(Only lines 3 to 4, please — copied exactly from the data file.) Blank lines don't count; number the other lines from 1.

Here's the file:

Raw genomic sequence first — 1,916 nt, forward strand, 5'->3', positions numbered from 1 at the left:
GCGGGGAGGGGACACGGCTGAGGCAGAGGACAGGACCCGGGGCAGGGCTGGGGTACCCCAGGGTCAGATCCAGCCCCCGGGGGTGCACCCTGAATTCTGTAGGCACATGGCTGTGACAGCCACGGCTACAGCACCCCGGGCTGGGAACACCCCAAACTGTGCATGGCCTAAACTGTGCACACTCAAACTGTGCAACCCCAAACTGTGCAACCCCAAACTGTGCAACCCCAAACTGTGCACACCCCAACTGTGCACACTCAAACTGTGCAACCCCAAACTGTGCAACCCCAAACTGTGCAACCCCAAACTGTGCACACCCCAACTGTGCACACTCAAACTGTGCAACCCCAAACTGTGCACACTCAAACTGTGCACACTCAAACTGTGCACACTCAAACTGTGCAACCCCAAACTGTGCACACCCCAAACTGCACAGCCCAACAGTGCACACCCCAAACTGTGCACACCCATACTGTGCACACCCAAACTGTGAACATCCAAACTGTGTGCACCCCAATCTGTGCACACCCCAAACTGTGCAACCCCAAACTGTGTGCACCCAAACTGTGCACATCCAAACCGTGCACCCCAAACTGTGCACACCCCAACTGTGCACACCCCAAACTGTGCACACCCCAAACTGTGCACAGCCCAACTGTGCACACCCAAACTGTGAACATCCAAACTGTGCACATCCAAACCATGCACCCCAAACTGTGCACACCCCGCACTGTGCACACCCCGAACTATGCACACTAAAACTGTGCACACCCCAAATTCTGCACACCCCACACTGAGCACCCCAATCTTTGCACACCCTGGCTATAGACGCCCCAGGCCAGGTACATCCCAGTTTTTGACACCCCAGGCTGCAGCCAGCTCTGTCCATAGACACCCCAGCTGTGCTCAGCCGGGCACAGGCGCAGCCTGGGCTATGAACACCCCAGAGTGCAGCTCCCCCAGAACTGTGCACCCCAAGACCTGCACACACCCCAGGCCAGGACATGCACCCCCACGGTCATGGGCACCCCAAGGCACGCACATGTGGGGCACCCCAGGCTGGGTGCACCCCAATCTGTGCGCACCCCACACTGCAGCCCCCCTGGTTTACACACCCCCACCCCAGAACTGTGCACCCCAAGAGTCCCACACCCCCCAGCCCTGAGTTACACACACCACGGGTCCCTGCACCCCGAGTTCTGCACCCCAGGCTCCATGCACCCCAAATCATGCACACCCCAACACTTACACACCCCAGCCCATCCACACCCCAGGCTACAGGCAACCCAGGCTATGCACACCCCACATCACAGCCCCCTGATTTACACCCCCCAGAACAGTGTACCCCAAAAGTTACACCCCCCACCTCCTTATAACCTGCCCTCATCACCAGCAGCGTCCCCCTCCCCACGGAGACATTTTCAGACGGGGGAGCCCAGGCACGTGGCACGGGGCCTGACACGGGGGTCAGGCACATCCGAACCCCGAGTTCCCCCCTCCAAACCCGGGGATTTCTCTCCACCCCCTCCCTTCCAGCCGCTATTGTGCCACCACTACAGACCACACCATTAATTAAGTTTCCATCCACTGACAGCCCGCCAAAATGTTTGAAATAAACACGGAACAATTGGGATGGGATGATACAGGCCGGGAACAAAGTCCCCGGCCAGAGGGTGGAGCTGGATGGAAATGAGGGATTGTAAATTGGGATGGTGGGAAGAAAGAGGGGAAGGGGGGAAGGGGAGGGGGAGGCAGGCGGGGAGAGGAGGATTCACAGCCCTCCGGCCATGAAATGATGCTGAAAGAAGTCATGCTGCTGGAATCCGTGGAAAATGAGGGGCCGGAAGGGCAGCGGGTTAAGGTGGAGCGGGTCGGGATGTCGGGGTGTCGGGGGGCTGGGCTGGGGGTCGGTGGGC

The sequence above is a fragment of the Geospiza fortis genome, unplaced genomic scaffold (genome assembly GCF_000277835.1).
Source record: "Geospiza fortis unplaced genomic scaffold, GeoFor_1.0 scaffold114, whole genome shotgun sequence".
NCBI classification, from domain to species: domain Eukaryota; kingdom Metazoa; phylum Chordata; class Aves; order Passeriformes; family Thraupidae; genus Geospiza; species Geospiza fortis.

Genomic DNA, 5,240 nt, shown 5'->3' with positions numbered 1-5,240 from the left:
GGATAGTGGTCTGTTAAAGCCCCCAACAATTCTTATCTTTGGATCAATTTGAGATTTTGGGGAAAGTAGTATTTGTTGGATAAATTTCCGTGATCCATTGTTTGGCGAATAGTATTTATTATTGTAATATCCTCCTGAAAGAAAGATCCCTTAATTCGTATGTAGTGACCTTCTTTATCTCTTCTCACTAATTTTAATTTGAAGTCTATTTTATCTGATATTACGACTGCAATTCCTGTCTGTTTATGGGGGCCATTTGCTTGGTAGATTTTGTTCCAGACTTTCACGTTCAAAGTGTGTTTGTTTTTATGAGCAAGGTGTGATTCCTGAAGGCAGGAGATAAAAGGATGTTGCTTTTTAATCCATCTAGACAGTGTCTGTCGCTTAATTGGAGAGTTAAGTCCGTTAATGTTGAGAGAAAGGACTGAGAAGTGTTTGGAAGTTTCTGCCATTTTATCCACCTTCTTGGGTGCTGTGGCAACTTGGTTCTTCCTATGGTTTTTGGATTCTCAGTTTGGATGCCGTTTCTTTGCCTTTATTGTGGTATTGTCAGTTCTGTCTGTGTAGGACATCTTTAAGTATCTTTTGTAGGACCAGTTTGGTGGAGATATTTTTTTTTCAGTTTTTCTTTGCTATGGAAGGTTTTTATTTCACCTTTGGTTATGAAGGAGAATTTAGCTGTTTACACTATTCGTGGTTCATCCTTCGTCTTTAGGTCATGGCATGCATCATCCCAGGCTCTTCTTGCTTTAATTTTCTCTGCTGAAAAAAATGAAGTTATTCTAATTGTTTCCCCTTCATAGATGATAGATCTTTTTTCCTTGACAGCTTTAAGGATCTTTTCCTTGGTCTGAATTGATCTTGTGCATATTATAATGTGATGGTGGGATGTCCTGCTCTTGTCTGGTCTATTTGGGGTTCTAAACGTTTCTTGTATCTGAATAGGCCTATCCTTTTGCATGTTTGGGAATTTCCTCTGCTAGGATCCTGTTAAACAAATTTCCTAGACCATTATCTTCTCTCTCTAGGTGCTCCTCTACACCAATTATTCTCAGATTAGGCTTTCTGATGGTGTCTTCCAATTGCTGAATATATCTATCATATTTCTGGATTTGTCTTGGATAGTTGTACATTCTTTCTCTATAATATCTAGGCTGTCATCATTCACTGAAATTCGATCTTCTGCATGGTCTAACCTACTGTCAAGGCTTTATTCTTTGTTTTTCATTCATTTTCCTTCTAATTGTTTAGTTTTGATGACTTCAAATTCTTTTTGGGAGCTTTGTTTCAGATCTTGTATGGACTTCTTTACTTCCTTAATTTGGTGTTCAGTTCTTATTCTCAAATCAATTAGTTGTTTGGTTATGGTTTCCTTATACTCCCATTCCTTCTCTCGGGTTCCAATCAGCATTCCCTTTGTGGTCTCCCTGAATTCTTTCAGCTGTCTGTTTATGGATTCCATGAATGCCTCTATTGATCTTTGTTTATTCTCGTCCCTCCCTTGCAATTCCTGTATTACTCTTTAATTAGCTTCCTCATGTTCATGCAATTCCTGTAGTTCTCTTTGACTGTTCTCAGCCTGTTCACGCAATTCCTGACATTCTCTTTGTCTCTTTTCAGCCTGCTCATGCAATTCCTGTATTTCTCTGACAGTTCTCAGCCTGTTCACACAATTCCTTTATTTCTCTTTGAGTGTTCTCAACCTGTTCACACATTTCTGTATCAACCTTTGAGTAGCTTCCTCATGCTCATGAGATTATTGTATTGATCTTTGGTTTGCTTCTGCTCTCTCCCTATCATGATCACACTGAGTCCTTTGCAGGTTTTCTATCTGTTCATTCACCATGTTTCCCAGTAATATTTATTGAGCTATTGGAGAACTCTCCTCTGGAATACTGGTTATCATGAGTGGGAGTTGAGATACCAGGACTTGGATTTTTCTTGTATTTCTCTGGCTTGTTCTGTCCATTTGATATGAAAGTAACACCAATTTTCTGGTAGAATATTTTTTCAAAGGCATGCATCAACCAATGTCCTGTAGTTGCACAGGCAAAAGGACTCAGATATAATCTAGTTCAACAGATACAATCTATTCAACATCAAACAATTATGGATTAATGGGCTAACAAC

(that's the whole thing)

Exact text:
The sequence above is a fragment of the Geospiza fortis genome, unplaced genomic scaffold (genome assembly GCF_000277835.1).
Source record: "Geospiza fortis unplaced genomic scaffold, GeoFor_1.0 scaffold114, whole genome shotgun sequence".